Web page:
Shawn Daley is currently a professor of education courses at Concordia University in Portland. While his primary foci are history education, classroom management and educational technology, he believes that Schools of Education should play an important role in the ongoing conversation on school reform. Before working at Concordia, Shawn served for ten years as a high school Social Studies and Language Arts teacher at Gresham and Jesuit High Schools. Shawn is also serving as President of the Oregon Council for the Social Studies, and lives with his family in North Portland.
Rachel Fortgang is a former student of Shawn’s, and a current student teacher.
Harvard University professor Jal Mehta recently penned an editorial for the New York Times in which he argues, essentially, “American education is a failed profession.” His contention rests on the falsity of most reform propositions, that whether we are asked to take sides in the Michelle Rhee vs. Diane Ravitch debate, or whether we follow Waiting for Superman into a charter vs. public contest, we are operating in a place that will not lead to long-term, effective solutions. Interestingly, Mehta reasons that the major solution rests in the professionalization of the teaching profession, something that has been promulgated in books like Andy Hargreaves and Michael Fullan’s Professional Capital but has remained an elusive position for teacher leadership and reform advocates alike.
Rachel, who is finishing up her student teaching, has noticed the relatively strange position of teachers since she decided to join their ranks. Both highly educated and a veteran of programs like the Harlem Children’s Zone in New York, Rachel is one of those that the profession should be trying to attract. Yet, her initial foray has introduced a distinct conundrum. She notes:
“It’s been strange telling my friends, most of whom at this point are finishing up law school, med school, or writing for prestigious news outlets, that I am going to be a teacher. There is, I think, an unspoken disappointment that this is what I ‘have come to,’ that if I cannot be a famous writer, I will resort to standing in front of a classroom intoning the difference between a metaphor and a simile for a group of adolescents who may not care less, year after year, for the rest of my life. What I’ve been coming up against, as I just dip my toe into this profession, is the largely unspoken reality about American society’s perception of the amount of skill, or to put it more bluntly, the intelligence, that is required to be an effective teacher.”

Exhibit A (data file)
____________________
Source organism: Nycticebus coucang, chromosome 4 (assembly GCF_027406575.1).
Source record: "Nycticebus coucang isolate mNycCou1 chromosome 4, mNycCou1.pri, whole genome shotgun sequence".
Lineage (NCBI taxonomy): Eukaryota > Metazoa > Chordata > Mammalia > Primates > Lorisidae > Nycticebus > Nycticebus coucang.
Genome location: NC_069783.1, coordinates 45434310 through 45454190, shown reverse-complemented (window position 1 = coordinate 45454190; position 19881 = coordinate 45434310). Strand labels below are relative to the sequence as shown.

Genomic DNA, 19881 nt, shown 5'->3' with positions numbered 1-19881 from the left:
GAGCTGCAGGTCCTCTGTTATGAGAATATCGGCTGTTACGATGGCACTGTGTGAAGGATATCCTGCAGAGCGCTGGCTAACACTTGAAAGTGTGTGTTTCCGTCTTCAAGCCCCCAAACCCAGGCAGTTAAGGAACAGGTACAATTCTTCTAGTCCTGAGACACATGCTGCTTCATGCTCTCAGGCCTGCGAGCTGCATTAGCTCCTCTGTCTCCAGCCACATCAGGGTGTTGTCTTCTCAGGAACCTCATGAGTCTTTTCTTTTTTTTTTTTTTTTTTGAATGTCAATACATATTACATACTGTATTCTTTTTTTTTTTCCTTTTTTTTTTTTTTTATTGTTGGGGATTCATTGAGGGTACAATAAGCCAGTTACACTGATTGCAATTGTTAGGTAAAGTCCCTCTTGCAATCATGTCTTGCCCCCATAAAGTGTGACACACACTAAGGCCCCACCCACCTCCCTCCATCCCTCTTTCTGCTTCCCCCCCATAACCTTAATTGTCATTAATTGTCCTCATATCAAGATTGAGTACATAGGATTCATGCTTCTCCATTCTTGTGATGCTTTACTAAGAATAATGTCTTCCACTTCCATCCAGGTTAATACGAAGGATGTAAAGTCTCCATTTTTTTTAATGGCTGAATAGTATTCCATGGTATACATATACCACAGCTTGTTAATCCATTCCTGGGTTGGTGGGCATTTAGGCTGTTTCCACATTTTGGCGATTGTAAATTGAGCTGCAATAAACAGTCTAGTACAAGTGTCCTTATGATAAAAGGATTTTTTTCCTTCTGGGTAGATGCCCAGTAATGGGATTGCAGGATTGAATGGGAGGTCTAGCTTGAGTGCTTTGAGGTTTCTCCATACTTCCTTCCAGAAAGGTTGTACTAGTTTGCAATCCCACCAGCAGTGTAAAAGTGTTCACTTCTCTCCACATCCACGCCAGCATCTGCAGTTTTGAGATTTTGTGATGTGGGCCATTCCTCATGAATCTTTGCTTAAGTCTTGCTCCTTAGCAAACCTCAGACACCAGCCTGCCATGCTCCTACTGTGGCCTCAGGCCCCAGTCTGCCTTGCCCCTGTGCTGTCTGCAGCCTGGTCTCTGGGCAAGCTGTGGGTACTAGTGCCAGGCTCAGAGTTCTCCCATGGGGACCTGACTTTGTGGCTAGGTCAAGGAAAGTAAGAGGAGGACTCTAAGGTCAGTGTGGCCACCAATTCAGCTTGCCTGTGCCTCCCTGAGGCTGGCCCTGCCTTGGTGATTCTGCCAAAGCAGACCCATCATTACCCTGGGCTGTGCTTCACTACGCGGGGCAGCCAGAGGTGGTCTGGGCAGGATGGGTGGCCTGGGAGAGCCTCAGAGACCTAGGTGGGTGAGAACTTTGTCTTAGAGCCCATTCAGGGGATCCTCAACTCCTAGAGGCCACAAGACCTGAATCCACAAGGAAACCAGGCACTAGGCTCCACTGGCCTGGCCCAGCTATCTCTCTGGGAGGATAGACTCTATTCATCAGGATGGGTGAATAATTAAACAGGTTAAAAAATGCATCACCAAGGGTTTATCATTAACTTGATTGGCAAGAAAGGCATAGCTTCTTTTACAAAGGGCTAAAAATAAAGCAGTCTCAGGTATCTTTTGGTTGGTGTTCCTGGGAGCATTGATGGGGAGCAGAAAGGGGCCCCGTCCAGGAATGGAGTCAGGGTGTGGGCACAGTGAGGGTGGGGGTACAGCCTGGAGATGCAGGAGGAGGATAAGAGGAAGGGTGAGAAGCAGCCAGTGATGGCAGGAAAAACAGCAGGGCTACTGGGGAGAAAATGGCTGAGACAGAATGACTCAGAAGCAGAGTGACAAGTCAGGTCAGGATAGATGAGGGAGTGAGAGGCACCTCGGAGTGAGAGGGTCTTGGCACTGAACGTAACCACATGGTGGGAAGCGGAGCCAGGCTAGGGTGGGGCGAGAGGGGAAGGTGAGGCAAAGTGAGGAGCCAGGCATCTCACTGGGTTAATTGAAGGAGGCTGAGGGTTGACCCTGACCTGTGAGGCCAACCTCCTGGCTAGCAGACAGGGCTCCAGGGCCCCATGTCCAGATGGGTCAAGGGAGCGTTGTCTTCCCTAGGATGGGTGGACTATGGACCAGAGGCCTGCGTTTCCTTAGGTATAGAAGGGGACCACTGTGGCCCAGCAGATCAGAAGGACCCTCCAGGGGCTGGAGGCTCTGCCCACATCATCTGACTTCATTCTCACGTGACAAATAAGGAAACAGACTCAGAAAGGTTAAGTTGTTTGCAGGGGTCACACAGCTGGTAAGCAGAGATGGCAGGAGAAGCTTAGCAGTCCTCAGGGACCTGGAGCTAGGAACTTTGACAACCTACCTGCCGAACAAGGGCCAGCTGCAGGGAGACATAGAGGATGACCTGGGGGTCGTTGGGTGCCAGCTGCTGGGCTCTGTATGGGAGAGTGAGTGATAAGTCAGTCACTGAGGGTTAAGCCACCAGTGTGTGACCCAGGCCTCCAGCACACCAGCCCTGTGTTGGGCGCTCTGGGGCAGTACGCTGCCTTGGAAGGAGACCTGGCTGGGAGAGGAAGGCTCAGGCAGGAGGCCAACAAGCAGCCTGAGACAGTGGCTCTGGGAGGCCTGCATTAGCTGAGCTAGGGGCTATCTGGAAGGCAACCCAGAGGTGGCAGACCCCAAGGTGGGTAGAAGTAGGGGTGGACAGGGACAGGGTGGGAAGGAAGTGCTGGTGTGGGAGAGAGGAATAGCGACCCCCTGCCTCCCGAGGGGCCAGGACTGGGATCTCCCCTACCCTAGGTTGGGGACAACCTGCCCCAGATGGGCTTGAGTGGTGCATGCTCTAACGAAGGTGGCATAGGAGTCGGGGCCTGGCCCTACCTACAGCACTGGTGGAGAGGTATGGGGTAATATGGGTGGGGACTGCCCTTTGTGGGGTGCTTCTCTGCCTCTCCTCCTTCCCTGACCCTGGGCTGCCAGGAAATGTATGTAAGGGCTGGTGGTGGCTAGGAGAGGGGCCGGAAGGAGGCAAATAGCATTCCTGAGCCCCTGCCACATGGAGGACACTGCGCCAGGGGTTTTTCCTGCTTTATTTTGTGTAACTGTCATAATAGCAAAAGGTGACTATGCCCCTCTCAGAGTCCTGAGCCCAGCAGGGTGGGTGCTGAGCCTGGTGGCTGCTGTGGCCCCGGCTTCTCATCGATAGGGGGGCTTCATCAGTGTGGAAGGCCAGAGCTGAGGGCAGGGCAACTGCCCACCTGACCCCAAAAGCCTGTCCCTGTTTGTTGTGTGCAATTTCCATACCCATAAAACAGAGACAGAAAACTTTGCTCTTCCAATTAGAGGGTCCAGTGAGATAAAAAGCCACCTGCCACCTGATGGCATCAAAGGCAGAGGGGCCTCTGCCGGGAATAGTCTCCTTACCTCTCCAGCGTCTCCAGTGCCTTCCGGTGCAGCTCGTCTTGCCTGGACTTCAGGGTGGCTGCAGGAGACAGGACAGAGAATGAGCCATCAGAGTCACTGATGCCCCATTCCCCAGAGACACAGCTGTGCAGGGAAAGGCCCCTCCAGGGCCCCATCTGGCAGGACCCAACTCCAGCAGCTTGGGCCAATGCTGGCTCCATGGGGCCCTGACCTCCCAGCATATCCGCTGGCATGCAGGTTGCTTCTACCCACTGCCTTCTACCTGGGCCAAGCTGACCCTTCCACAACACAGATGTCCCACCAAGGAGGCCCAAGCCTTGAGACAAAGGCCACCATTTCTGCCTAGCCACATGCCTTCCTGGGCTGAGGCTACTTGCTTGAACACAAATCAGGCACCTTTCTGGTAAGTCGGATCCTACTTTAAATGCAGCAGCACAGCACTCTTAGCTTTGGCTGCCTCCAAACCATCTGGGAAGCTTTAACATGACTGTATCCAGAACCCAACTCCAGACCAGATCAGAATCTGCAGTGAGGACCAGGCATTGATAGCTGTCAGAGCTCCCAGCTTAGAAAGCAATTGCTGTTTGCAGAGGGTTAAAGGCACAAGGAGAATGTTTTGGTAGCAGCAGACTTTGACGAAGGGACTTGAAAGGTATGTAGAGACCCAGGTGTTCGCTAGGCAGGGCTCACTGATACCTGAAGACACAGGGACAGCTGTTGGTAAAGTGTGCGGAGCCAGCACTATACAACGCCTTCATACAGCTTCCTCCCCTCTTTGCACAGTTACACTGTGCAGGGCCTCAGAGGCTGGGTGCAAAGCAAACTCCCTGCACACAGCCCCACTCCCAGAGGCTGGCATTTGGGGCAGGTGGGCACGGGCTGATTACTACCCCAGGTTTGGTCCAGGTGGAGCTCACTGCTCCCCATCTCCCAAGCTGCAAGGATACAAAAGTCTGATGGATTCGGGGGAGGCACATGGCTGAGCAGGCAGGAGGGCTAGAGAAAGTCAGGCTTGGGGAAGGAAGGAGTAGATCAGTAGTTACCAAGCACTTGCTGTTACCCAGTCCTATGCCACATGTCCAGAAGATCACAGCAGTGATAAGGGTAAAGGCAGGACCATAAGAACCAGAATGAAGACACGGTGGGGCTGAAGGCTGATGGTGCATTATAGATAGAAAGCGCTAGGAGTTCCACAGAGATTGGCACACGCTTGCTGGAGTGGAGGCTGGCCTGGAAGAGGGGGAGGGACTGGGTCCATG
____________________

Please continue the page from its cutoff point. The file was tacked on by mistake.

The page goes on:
Part of Rachel’s issue is the fact that the teaching profession occupies a strange zone within the range of professions. In Shawn’s Issues and Ethics in Education class, he often muses about “what collar” a teacher wears. Rooms are often divided between those who argue blue and those who argue white, although the final denouement usually finds the class realizing that it is neither. The teaching profession straddles a line between these two worlds, and as long as it does so, it will perpetually face the labor strife that accompanies working class positions while seeking the protections normally associated with other career fields. Mehta suggests that teachers have to work harder to have teaching be seen as a “profession on par with fields like law and medicine.” (more…)
Last month I was driving back to Portland from a visit to my friend Sol at Neil Armstrong Middle School in Forest Grove. Sol had informed me before I left about the tragedy in Newtown, but I hadn’t heard much in the way of details, so when I listened to the various NPR correspondents offering segments, I found myself having to pull my car over to cry. Part of my grief was out of empathy for all of the parents who would find out that their child had been killed, but a part of me also struggled with this tragedy because of where it took place.